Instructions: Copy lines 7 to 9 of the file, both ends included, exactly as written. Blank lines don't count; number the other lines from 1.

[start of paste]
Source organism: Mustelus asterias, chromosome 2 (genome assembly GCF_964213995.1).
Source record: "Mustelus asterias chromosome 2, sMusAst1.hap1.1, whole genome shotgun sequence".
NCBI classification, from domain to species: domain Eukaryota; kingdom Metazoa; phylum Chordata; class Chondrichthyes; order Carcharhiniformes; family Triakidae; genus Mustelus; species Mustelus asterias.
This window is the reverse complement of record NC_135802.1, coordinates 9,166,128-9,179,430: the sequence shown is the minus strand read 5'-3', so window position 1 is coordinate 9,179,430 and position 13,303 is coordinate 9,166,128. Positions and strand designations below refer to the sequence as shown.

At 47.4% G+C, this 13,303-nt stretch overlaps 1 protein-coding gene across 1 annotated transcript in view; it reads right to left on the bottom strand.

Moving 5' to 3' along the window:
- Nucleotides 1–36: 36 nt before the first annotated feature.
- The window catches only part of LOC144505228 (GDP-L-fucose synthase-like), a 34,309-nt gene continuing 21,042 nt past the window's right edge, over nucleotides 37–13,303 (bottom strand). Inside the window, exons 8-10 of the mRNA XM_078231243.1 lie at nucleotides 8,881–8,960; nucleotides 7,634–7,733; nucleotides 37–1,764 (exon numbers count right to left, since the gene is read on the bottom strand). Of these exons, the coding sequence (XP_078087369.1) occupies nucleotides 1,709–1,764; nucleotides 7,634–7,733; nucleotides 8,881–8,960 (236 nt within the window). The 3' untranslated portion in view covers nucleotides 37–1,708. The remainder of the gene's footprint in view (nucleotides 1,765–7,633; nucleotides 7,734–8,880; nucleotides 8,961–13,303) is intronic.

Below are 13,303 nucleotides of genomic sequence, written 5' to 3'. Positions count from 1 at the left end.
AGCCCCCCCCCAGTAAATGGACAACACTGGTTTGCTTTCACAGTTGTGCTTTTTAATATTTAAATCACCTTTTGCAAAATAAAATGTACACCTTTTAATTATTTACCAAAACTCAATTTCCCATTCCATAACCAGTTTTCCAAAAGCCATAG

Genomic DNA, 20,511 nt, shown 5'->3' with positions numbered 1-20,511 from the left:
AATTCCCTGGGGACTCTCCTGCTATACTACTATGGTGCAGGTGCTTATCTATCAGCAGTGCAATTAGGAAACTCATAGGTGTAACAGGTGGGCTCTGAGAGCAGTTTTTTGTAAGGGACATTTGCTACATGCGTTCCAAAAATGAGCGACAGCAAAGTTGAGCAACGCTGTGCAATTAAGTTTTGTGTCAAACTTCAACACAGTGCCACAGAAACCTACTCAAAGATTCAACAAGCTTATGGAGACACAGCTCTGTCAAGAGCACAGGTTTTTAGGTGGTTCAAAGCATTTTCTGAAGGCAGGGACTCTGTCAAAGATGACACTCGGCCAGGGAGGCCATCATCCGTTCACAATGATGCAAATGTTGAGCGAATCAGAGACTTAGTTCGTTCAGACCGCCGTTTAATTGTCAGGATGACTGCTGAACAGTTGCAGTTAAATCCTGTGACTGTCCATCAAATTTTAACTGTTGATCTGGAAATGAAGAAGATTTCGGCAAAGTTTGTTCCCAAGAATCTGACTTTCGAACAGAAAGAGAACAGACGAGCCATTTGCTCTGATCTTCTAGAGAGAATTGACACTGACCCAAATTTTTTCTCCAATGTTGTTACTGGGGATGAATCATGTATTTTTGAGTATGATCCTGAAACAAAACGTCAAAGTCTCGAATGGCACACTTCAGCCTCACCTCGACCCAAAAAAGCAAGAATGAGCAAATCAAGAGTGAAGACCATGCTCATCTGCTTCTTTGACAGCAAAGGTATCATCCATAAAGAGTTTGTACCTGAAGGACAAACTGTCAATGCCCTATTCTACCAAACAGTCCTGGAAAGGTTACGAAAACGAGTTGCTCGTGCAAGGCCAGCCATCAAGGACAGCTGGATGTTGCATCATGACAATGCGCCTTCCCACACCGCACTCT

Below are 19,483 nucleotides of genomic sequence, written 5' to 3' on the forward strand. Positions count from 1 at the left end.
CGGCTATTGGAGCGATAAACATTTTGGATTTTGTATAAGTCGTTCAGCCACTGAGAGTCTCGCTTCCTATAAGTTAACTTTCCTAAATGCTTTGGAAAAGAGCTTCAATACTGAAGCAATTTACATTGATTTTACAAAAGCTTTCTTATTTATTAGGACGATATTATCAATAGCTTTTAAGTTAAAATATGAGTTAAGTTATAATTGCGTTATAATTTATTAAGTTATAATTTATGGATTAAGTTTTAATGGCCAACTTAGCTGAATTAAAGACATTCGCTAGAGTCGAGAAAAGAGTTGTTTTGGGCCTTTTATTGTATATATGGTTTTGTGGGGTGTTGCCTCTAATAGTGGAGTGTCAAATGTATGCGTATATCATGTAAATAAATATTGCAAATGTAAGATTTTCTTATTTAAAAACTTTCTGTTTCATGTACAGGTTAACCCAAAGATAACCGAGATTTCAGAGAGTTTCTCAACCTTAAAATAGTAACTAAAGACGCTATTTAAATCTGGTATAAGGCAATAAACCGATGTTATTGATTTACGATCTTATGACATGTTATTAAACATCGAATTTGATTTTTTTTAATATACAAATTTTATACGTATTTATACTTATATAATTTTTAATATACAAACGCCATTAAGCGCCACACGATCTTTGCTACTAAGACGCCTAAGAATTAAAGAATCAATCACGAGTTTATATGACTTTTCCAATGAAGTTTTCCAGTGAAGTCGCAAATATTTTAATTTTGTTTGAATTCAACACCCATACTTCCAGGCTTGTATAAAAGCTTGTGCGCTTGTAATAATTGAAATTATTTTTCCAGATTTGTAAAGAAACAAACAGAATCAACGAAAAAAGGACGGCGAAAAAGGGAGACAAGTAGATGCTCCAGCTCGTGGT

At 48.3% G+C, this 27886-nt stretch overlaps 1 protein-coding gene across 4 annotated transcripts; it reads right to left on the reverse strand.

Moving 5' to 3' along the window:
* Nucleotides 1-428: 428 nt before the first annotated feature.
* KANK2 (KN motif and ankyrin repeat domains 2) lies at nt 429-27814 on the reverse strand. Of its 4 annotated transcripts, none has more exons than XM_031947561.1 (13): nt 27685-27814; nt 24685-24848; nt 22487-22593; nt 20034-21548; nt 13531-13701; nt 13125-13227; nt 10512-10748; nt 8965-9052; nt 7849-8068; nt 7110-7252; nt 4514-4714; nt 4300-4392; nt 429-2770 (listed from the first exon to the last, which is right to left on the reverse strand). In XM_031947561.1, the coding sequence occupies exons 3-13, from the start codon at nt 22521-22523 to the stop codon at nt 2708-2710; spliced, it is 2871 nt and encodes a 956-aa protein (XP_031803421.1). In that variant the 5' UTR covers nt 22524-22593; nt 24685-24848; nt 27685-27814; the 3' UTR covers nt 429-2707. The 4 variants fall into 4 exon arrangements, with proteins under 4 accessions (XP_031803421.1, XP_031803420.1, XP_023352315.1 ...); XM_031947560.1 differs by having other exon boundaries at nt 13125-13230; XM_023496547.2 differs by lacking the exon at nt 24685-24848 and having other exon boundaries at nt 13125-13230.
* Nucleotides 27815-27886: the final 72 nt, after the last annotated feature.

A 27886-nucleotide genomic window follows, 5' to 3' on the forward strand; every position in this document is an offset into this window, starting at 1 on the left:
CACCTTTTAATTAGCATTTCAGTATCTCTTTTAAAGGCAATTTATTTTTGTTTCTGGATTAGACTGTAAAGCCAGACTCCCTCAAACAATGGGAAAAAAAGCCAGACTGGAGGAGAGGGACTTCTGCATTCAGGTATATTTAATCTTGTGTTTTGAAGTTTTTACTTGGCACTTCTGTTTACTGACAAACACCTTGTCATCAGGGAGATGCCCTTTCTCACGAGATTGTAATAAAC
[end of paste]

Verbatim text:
- Nucleotides 1–36: 36 nt before the first annotated feature.
- The window catches only part of LOC144505228 (GDP-L-fucose synthase-like), a 34,309-nt gene continuing 21,042 nt past the window's right edge, over nucleotides 37–13,303 (bottom strand). Inside the window, exons 8-10 of the mRNA XM_078231243.1 lie at nucleotides 8,881–8,960; nucleotides 7,634–7,733; nucleotides 37–1,764 (exon numbers count right to left, since the gene is read on the bottom strand). Of these exons, the coding sequence (XP_078087369.1) occupies nucleotides 1,709–1,764; nucleotides 7,634–7,733; nucleotides 8,881–8,960 (236 nt within the window). The 3' untranslated portion in view covers nucleotides 37–1,708. The remainder of the gene's footprint in view (nucleotides 1,765–7,633; nucleotides 7,734–8,880; nucleotides 8,961–13,303) is intronic.

Below are 13,303 nucleotides of genomic sequence, written 5' to 3'. Positions count from 1 at the left end.